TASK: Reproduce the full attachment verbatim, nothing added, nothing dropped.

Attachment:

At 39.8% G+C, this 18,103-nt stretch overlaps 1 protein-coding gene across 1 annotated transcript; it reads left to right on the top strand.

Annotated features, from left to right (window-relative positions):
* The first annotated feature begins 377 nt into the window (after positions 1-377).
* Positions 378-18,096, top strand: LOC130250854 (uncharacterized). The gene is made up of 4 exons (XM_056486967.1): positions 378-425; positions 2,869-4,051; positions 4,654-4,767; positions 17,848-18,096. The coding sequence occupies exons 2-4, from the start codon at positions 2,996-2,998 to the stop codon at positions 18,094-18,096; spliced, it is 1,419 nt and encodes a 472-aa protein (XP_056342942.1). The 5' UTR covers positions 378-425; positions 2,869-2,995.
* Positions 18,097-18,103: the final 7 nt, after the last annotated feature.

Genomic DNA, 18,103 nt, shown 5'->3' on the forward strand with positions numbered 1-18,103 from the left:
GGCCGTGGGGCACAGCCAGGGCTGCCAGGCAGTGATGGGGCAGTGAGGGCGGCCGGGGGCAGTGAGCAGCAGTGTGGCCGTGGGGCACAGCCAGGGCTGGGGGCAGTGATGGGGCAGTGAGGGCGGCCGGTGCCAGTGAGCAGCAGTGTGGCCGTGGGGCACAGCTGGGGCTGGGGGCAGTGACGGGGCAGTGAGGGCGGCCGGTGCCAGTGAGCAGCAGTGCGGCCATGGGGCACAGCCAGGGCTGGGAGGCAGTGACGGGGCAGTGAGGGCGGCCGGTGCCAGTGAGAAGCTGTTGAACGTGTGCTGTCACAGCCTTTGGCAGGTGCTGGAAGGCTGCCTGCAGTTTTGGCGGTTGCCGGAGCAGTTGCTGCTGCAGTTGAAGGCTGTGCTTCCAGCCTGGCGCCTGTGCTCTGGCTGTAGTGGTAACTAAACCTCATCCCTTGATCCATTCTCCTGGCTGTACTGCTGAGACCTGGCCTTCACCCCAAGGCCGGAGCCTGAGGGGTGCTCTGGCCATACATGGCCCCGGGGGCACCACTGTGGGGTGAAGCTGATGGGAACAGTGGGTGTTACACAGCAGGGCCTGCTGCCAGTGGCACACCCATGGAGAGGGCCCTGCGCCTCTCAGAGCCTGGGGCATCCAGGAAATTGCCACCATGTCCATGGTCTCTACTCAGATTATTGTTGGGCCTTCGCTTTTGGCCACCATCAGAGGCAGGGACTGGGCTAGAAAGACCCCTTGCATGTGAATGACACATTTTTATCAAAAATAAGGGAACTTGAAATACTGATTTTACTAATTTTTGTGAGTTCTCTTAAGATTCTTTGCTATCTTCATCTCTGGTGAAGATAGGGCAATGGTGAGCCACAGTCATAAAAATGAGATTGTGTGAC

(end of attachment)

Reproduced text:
At 39.8% G+C, this 18,103-nt stretch overlaps 1 protein-coding gene across 1 annotated transcript; it reads left to right on the top strand.

Annotated features, from left to right (window-relative positions):
* The first annotated feature begins 377 nt into the window (after positions 1-377).
* Positions 378-18,096, top strand: LOC130250854 (uncharacterized). The gene is made up of 4 exons (XM_056486967.1): positions 378-425; positions 2,869-4,051; positions 4,654-4,767; positions 17,848-18,096. The coding sequence occupies exons 2-4, from the start codon at positions 2,996-2,998 to the stop codon at positions 18,094-18,096; spliced, it is 1,419 nt and encodes a 472-aa protein (XP_056342942.1). The 5' UTR covers positions 378-425; positions 2,869-2,995.
* Positions 18,097-18,103: the final 7 nt, after the last annotated feature.

Genomic DNA, 18,103 nt, shown 5'->3' on the forward strand with positions numbered 1-18,103 from the left:
GGCCGTGGGGCACAGCCAGGGCTGCCAGGCAGTGATGGGGCAGTGAGGGCGGCCGGGGGCAGTGAGCAGCAGTGTGGCCGTGGGGCACAGCCAGGGCTGGGGGCAGTGATGGGGCAGTGAGGGCGGCCGGTGCCAGTGAGCAGCAGTGTGGCCGTGGGGCACAGCTGGGGCTGGGGGCAGTGACGGGGCAGTGAGGGCGGCCGGTGCCAGTGAGCAGCAGTGCGGCCATGGGGCACAGCCAGGGCTGGGAGGCAGTGACGGGGCAGTGAGGGCGGCCGGTGCCAGTGAGAAGCTGTTGAACGTGTGCTGTCACAGCCTTTGGCAGGTGCTGGAAGGCTGCCTGCAGTTTTGGCGGTTGCCGGAGCAGTTGCTGCTGCAGTTGAAGGCTGTGCTTCCAGCCTGGCGCCTGTGCTCTGGCTGTAGTGGTAACTAAACCTCATCCCTTGATCCATTCTCCTGGCTGTACTGCTGAGACCTGGCCTTCACCCCAAGGCCGGAGCCTGAGGGGTGCTCTGGCCATACATGGCCCCGGGGGCACCACTGTGGGGTGAAGCTGATGGGAACAGTGGGTGTTACACAGCAGGGCCTGCTGCCAGTGGCACACCCATGGAGAGGGCCCTGCGCCTCTCAGAGCCTGGGGCATCCAGGAAATTGCCACCATGTCCATGGTCTCTACTCAGATTATTGTTGGGCCTTCGCTTTTGGCCACCATCAGAGGCAGGGACTGGGCTAGAAAGACCCCTTGCATGTGAATGACACATTTTTATCAAAAATAAGGGAACTTGAAATACTGATTTTACTAATTTTTGTGAGTTCTCTTAAGATTCTTTGCTATCTTCATCTCTGGTGAAGATAGGGCAATGGTGAGCCACAGTCATAAAAATGAGATTGTGTGAC